Tag Archives: work

Making the Shift: An Evening Ritual

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Making the Shift: An Evening Ritual

harmony-1229893_1920In a recent post I discussed the value of a morning ritual to support focus, creativity, and peace. I have found that a brief evening ritual can support the transition from work to home.

Working in community mental health care can be challenging and sometimes stressful. It is important to set aside the content of the day and leave it in the office so that you can be fully present at home with family and friends.

I first recognized the need for an end of the day ritual when I was providing mental health services to children and families in their homes. I often ended my day at a client’s home before beginning the commute home.

On my hour long drive, I would find myself processing the contents of client sessions, planning my work for the next day, and reformulating treatment plans. I would arrive home worn out and mentally still at work.

After several months of my commute, I noticed a ramshackle barn about halfway between home and work. The old red barn had started to crumble and nature was doing its best to reclaim the space. Vines grew through the building, up and out of holes that had developed in the roof. I first noticed the barn when the vines began to flower in the spring. Hundreds of tiny white flowers blanketed the roof of the barn.

That ramshackle barn in the middle of nowhere became the trigger for my first evening ritual.

Rituals require structure to be effective and I created a simple rule that cared for my budding ritual. Each night as I traveled home from work, I allowed my mind to process and wander through all the sessions, meetings, and tasks of the day. However, when the old barn came in sight, all thoughts of work were relegated to the back of my mind and I turned my focus to the tasks of my life. My mind began to make dinner plans, consider the route for walking the dog, think about weeding the garden, and creating a list of things to pack on my upcoming vacation. If work thoughts crept in, they were shooed away and I refocused on personal thoughts and plans.

A couple of years ago, I made a shift in my work to clinic based treatment. This has created a number of changes in my life including eliminating a lengthy commute. However, with the loss of the commute also came the loss of my evening ritual.

My new ritual is just as simple, but takes place before I leave the office for the day. Each night after the last client has left, I straighten my office so that it is ready for the first client the next day. Chairs are realigned, toys replaced on shelves, and the markers and colored pencils are sorted back into their cups on the art table. I gather my personal belongings to take home and clear my desk of everything except my notebook. Taking a couple of centering breaths, I consider any tasks or ideas that I want to follow up on the next day and jot them in the notebook before returning it to the desk drawer. Having cleared my mind, I pull the cord on the lamp to turn out the light, lock the door and step out of my office door into my personal life.

A WARM Morning Ritual

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IMG_0409Those who know me well are cognizant that I do not naturally lean towards rituals, habits and organization. I thrive in creativity and fluidity.

However, in my professional practice, I have discovered the value of daily rituals. I have come to discover that well planned rituals can create smooth transitions from home life to professional life and back again.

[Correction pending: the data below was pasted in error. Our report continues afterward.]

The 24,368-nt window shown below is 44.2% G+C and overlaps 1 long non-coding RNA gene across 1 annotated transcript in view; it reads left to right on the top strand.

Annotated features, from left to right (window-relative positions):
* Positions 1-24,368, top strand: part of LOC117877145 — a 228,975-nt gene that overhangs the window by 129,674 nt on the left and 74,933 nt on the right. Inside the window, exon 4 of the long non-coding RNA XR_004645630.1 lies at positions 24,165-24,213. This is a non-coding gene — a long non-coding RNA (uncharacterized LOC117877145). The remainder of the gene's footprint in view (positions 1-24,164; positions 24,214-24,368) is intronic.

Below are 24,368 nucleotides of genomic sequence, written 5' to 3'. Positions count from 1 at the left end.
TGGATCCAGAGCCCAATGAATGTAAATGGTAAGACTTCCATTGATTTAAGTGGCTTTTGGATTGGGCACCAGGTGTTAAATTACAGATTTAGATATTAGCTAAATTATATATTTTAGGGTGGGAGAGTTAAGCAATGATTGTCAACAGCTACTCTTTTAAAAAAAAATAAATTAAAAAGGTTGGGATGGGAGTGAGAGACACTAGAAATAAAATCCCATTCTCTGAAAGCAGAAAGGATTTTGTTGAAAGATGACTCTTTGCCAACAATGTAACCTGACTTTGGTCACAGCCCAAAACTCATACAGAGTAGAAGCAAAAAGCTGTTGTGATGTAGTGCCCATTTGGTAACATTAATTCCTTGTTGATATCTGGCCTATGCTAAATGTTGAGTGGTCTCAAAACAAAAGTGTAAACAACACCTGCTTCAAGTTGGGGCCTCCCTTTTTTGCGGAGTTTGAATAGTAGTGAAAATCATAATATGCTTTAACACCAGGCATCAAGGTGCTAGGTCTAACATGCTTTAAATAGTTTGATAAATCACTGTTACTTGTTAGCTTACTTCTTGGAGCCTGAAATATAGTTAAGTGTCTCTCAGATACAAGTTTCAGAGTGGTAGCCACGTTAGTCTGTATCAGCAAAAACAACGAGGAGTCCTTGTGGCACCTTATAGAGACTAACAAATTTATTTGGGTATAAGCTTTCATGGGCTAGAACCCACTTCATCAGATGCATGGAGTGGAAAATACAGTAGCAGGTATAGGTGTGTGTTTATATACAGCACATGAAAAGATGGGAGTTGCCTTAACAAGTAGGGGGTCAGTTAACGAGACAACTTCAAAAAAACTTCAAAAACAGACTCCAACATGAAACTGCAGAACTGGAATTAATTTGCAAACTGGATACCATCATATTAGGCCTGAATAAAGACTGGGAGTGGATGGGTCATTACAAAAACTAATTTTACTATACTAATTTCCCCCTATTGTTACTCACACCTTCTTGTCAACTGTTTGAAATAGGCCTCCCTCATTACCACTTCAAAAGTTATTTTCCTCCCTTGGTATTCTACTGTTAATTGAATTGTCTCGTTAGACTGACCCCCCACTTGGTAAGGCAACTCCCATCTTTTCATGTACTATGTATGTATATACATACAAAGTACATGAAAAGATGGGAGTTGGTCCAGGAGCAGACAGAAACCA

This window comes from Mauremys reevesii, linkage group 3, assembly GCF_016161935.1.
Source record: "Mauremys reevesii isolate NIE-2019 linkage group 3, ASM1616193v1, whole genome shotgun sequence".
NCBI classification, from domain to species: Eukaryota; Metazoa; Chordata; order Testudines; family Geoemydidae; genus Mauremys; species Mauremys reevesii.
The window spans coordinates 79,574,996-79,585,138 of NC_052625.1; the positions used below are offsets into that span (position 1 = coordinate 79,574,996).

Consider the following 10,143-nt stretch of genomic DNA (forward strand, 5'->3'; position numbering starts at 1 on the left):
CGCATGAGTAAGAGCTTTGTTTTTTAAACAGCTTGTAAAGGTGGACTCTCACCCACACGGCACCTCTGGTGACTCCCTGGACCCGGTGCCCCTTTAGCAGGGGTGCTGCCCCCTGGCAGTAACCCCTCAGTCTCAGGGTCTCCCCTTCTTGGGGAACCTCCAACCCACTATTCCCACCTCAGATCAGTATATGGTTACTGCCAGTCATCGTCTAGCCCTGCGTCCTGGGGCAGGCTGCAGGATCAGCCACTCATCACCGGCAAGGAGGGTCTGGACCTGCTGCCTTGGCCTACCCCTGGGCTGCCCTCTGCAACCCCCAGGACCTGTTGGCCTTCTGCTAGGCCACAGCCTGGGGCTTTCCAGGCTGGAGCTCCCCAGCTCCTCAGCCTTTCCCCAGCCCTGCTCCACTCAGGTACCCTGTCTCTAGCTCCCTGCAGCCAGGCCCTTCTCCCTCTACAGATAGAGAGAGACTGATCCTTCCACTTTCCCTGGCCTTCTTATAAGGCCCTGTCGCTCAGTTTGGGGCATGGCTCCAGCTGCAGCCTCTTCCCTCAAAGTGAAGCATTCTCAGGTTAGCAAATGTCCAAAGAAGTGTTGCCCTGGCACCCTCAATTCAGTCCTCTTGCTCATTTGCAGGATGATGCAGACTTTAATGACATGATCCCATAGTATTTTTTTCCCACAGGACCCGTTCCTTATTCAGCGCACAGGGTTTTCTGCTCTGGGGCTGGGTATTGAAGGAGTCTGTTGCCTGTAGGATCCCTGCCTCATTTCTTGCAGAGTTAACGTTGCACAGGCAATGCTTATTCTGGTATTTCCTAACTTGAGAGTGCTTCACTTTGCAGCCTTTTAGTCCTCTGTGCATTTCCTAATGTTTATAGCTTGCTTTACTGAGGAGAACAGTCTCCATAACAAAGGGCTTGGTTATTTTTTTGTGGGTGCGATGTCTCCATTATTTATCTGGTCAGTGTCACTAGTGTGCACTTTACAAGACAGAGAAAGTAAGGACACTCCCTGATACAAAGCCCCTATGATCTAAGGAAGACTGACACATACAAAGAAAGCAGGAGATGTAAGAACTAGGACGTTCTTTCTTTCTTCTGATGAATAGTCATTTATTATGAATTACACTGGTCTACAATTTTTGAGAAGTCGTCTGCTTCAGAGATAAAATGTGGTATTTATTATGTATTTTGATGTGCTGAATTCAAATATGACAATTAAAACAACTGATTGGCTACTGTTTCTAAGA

My morning ritual has metamorphosed over the years and settled into a simple four part practice: WARM.

Write

Julia Cameron, author of The Artist’s Way encourages a daily writing practice she calls “Morning Pages.” Part journal, part mind-dump, these three pages of long hand writing help to clear the mind of all the extraneous information, fears and concerns. It creates a clear space to begin the day.

Affirmations

Affirmations are an effective way to focus our intentions for our lives and our work. They support healthy change affecting mind, body, and spirit. I use a combination of 2-3 affirmation statements each day which correspond with my desired growth in my professional life, personal life, and physical health. Affirmations can be modified as needed to support current goals.

Read

Knowledge is power. While working to establish the University of Virginia in 1817, Thomas Jefferson wrote “that knowledge is power, that knowledge is safety, and tht knowledge is happiness.” Reading a variety of materials increases knowledge. I encourage reading of professional journals, novels, literature, non-fiction, meditations, spiritual texts, and more. An additional benefit, according to the University of Sussex, is that just 6 minutes of reading per day can reduce stress levels by 68%.

Meditate

Meditation reduces stress, increases clarity and creativity, as well as increasing mindfulness and tolerance. Meditation does not have to be a complicated process. There are numerous articles and books written on beginning meditation, but a couple of simple ways to get started is by setting aside five minutes to focus on deep breathing, listen calming music and focus on one element of the music, or combine with affirmation work by focusing on your affirmation with each breath.

Take some time this week and begin to develop or refine your own morning routine. Add or change one element at a time to make sustainable changes. Feel free to comment below on your current morning ritual or on the impact of any changes you make.

Creating a Personal Occupational Wellness Plan

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planning-620299_1280Creating wellness in our lives is simple, but not always easy. Our work life is often overlooked when considering self-improvement. Developing a plan to incorporate wellness into our work requires time for self reflection.

Find a quiet space and make yourself comfortable. Take out a pen and paper and set aside an hour or two to contemplate the following questions. Write down any thoughts that come to mind without editing them.

  1. Am I doing work that matters to me?
  2. What do I set aside to work on career activities (Example: family activities, health care, exercise, spiritual practices, etc.)
  3. What part of my work brings me deep satisfaction?
  4.  Do I have the tools and education to do my work well?
  5. Why did I choose this work?
  6. What do I want to achieve professionally this year?